When former Vienna Town Councilmember Maud Robinson died in 2019, she set aside much of her estate to pay for sidewalks throughout town.
At the time, town staff projected that the money would fund 22 stretches of sidewalk totaling about 3.3 miles. Vienna would front the costs for these projects and accept the trust in the form of reimbursement.
Two years later, the town council has approved four eligible roads but have deferred six others in response to objections from neighbors, who have argued that the sidewalks are unnecessary, would encroach on precious driveway space, affect their trees, or place a burden on residents to maintain them.
At this rate, those close to the initiative are feeling the pressure of a deadline. Vienna has until fall 2024 to use up the Maud Ferris Robinson Charitable Trust.
Town staff estimate it could take up to two years after a street is identified to complete a project, and no construction has started, meaning no money can be transferred. A few town council candidates have also highlighted the importance of using the bequest.
“We are remaining optimistic [but] we do know we need to hit the accelerator button on that a little bit,” Vienna Public Works Director Michael Gallagher said.
The town is poised to take a step forward soon, with several sidewalk projects set to go before the Vienna Town Council next Monday.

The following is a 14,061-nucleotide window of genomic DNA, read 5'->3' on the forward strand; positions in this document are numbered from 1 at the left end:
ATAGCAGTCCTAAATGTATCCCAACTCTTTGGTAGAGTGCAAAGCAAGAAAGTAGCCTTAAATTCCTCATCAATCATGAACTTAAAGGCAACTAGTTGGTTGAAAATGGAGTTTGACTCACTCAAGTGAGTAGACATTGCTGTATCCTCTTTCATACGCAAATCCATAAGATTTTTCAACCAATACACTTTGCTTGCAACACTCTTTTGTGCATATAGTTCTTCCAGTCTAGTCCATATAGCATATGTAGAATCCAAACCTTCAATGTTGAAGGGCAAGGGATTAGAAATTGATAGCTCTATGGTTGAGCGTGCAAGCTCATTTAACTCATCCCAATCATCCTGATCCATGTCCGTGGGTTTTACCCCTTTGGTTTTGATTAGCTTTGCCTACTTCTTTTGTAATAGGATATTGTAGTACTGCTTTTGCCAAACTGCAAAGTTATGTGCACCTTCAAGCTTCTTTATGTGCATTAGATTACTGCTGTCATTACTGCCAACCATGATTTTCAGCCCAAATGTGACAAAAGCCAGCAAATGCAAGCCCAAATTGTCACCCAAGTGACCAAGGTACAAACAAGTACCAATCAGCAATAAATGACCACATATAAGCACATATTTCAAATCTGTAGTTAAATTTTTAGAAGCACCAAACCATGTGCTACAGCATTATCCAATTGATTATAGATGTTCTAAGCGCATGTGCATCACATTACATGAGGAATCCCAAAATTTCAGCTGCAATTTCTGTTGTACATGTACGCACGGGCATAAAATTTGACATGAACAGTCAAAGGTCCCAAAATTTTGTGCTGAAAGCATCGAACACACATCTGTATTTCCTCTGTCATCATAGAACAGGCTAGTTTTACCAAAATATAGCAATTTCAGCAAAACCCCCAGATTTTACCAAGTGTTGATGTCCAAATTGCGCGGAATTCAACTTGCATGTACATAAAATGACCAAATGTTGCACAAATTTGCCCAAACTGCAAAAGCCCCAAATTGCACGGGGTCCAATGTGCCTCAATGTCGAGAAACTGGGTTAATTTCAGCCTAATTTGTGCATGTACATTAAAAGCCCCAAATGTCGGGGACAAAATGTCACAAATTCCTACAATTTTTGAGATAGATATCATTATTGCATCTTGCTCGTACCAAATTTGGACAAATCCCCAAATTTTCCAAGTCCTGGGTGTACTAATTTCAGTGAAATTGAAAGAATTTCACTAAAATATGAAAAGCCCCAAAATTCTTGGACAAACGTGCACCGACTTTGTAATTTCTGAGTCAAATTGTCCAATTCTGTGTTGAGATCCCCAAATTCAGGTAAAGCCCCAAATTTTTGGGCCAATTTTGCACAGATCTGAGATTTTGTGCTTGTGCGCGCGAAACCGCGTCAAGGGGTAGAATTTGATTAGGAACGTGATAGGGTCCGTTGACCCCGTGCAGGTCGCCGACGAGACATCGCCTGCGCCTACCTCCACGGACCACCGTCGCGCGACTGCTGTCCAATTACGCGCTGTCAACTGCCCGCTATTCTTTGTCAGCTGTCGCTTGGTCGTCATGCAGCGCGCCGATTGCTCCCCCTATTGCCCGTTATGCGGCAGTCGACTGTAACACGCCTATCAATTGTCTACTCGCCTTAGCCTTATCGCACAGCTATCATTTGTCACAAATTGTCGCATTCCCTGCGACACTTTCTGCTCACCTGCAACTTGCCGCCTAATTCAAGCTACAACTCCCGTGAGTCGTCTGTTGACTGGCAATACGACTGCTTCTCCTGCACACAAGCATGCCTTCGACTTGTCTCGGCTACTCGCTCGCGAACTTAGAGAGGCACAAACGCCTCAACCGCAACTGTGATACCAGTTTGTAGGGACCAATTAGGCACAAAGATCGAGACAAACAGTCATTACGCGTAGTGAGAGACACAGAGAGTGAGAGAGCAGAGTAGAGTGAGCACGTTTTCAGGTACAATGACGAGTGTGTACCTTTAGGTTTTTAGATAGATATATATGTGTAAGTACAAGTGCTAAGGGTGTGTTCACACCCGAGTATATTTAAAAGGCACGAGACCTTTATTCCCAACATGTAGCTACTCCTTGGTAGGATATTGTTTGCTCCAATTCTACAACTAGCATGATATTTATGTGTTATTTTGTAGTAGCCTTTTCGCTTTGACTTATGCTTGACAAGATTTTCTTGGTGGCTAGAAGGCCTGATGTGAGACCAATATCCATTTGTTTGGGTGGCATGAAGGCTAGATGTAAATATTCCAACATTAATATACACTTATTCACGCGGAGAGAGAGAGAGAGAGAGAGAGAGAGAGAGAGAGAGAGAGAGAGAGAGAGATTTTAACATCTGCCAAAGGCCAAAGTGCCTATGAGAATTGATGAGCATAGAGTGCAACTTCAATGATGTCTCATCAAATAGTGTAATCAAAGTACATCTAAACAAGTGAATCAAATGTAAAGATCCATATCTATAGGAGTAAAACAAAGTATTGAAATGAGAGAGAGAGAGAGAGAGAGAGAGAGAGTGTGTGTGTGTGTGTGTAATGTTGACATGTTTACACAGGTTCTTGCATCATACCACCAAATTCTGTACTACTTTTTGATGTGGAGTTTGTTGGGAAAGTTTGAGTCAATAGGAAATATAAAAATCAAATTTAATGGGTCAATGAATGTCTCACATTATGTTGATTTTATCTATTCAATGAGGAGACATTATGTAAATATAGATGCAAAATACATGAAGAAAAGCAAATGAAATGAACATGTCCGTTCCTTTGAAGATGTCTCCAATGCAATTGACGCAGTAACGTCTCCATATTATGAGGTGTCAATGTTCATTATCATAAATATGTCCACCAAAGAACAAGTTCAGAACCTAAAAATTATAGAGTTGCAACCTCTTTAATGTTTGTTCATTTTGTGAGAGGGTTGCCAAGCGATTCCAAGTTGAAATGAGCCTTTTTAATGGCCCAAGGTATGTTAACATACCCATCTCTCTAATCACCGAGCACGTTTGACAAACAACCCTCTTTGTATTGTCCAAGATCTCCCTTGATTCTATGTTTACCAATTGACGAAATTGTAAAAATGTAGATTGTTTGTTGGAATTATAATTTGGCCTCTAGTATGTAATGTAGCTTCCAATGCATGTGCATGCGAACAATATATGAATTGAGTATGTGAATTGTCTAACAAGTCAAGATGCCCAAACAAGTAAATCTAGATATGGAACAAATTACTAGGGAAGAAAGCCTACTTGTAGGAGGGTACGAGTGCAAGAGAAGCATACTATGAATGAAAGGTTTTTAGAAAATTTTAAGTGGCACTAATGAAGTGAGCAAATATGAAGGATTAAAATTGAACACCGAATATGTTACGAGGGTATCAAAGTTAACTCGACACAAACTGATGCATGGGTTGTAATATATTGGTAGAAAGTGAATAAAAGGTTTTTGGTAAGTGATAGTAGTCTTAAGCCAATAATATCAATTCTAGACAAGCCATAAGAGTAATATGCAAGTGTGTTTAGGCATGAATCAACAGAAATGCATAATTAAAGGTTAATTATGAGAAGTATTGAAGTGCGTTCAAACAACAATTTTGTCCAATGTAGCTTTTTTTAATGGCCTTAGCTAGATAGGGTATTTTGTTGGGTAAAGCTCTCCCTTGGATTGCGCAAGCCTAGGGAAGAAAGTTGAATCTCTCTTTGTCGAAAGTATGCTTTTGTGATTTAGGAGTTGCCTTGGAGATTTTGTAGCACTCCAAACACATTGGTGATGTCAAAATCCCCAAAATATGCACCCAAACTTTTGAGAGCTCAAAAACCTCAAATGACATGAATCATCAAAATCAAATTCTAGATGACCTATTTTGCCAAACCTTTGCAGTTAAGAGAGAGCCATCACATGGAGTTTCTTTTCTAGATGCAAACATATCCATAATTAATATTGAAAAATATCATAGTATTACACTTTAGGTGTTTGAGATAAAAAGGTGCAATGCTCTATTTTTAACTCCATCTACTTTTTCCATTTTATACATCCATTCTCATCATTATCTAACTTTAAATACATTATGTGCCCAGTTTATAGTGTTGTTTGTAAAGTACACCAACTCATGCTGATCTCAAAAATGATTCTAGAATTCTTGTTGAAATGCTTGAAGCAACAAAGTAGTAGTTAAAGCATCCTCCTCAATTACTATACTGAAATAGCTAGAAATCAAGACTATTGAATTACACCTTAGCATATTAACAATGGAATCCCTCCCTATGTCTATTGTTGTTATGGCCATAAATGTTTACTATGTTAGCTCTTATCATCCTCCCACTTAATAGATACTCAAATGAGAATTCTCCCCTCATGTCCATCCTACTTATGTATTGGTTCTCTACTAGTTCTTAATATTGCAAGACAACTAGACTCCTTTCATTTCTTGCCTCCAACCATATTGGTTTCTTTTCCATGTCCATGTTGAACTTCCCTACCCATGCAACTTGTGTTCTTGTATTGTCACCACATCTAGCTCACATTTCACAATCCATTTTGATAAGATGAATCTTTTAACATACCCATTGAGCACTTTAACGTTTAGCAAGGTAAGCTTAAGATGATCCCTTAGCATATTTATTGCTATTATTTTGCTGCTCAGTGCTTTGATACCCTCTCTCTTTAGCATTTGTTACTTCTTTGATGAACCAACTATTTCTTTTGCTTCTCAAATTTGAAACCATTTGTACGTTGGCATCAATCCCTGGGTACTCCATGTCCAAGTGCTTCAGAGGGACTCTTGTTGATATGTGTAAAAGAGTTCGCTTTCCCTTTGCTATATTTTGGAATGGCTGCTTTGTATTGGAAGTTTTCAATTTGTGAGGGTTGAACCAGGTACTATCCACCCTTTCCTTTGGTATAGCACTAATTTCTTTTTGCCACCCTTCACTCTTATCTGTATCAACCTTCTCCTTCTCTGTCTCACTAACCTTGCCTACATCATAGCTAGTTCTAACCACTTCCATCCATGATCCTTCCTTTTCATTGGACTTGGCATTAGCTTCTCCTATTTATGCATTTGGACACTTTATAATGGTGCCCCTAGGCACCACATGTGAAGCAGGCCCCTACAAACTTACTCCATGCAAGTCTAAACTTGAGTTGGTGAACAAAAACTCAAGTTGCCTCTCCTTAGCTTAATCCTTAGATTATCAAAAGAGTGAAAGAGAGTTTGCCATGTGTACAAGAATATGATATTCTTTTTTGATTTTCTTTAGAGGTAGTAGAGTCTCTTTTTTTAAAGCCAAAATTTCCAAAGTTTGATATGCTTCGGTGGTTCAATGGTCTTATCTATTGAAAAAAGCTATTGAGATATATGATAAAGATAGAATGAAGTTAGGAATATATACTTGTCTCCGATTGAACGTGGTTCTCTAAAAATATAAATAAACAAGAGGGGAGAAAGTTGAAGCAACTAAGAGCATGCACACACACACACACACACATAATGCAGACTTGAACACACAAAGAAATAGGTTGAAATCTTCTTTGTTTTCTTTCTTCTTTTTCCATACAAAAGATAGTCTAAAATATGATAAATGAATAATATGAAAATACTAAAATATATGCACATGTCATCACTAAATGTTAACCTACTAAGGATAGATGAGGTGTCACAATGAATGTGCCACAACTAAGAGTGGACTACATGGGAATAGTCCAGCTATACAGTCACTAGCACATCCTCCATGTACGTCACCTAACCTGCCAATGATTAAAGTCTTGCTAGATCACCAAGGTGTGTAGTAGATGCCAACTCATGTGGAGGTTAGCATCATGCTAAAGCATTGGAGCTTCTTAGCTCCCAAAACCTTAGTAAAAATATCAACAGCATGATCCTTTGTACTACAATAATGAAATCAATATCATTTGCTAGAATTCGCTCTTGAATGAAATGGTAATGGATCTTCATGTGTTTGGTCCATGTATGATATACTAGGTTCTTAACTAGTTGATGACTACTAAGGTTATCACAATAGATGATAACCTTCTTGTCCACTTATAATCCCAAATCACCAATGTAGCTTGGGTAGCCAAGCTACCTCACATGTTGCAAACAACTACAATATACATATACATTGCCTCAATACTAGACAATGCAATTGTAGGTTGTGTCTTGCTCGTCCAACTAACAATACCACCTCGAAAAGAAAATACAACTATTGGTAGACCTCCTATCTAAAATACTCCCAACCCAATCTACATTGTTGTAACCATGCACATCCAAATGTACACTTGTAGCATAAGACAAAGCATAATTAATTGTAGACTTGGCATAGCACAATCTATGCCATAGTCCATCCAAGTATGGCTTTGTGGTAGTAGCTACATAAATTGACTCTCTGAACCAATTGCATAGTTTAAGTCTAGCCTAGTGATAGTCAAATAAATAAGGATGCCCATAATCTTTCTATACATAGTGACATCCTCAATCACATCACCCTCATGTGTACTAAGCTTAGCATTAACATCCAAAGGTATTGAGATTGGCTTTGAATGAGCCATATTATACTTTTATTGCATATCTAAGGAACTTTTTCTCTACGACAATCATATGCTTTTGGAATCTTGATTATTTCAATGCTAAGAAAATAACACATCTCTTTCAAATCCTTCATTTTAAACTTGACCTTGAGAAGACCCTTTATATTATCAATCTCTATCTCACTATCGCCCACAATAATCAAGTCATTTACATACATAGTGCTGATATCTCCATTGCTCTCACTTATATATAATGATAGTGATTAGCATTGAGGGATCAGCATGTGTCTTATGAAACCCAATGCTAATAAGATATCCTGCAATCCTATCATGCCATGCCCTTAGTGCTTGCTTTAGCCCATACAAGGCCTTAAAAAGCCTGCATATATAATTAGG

Two are designed and ready for construction, which would cost nearly $320,000 combined, and there will be a public hearing for nine other projects.
Those nearing the construction phase are Cabin Road SE from Glyndon Street to Branch Road and Pleasant Street SW from east of Maple Avenue to Surveyors Court. Another two could be ready for final approvals in May, according to Gallagher.
The nine slated for a public hearing and the first round of approvals are:
- Alma Street SE — Delano Drive to Follin Lane
- Birch Street SW — Battle Street to Plum Street SW
- Blackstone Terrace NW — Holmes Drive to Lawyers Road
- Charles Street SE — Locust Street to Branch Road
- Cherry Circle SW — Cottage Street to end
- Elmar Drive SE/SW — DeSale Street to Park Street
- Oak Street SW — Birch Street to Center Street
- Symphony Circle SW — Melody Lane to end
- Timber Lane SW — Tapawingo Road to Harmony Drive
Even though it seems like it’s moving slowly, Andrew Jinks, Vienna’s transportation engineer, says the timeline will still be shorter because the town will not have to do the time-consuming work of navigating state and federal regulations.